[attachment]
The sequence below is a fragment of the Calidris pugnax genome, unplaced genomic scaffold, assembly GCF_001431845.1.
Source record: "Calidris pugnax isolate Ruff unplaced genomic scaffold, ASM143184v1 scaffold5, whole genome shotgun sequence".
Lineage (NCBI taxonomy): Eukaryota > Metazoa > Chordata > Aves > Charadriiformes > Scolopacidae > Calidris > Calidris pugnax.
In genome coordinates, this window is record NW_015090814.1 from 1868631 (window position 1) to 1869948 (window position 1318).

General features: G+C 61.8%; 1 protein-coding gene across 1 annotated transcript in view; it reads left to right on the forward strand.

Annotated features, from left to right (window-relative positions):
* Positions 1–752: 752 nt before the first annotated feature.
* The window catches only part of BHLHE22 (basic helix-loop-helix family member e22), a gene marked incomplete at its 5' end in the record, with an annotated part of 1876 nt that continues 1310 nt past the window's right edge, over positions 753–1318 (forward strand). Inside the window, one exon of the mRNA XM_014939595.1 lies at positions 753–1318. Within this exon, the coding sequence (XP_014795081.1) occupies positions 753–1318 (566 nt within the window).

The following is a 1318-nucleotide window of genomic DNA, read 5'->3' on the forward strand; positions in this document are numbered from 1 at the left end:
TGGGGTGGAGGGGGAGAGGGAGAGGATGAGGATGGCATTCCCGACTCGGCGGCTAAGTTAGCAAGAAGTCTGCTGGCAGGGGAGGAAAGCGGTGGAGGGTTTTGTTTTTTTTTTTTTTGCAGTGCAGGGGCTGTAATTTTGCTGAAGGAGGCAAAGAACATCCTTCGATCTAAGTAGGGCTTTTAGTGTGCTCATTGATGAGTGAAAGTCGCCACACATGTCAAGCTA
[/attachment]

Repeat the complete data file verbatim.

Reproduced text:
The sequence below is a fragment of the Calidris pugnax genome, unplaced genomic scaffold, assembly GCF_001431845.1.
Source record: "Calidris pugnax isolate Ruff unplaced genomic scaffold, ASM143184v1 scaffold5, whole genome shotgun sequence".
Lineage (NCBI taxonomy): Eukaryota > Metazoa > Chordata > Aves > Charadriiformes > Scolopacidae > Calidris > Calidris pugnax.
In genome coordinates, this window is record NW_015090814.1 from 1868631 (window position 1) to 1869948 (window position 1318).

General features: G+C 61.8%; 1 protein-coding gene across 1 annotated transcript in view; it reads left to right on the forward strand.

Annotated features, from left to right (window-relative positions):
* Positions 1–752: 752 nt before the first annotated feature.
* The window catches only part of BHLHE22 (basic helix-loop-helix family member e22), a gene marked incomplete at its 5' end in the record, with an annotated part of 1876 nt that continues 1310 nt past the window's right edge, over positions 753–1318 (forward strand). Inside the window, one exon of the mRNA XM_014939595.1 lies at positions 753–1318. Within this exon, the coding sequence (XP_014795081.1) occupies positions 753–1318 (566 nt within the window).

The following is a 1318-nucleotide window of genomic DNA, read 5'->3' on the forward strand; positions in this document are numbered from 1 at the left end:
TGGGGTGGAGGGGGAGAGGGAGAGGATGAGGATGGCATTCCCGACTCGGCGGCTAAGTTAGCAAGAAGTCTGCTGGCAGGGGAGGAAAGCGGTGGAGGGTTTTGTTTTTTTTTTTTTTGCAGTGCAGGGGCTGTAATTTTGCTGAAGGAGGCAAAGAACATCCTTCGATCTAAGTAGGGCTTTTAGTGTGCTCATTGATGAGTGAAAGTCGCCACACATGTCAAGCTA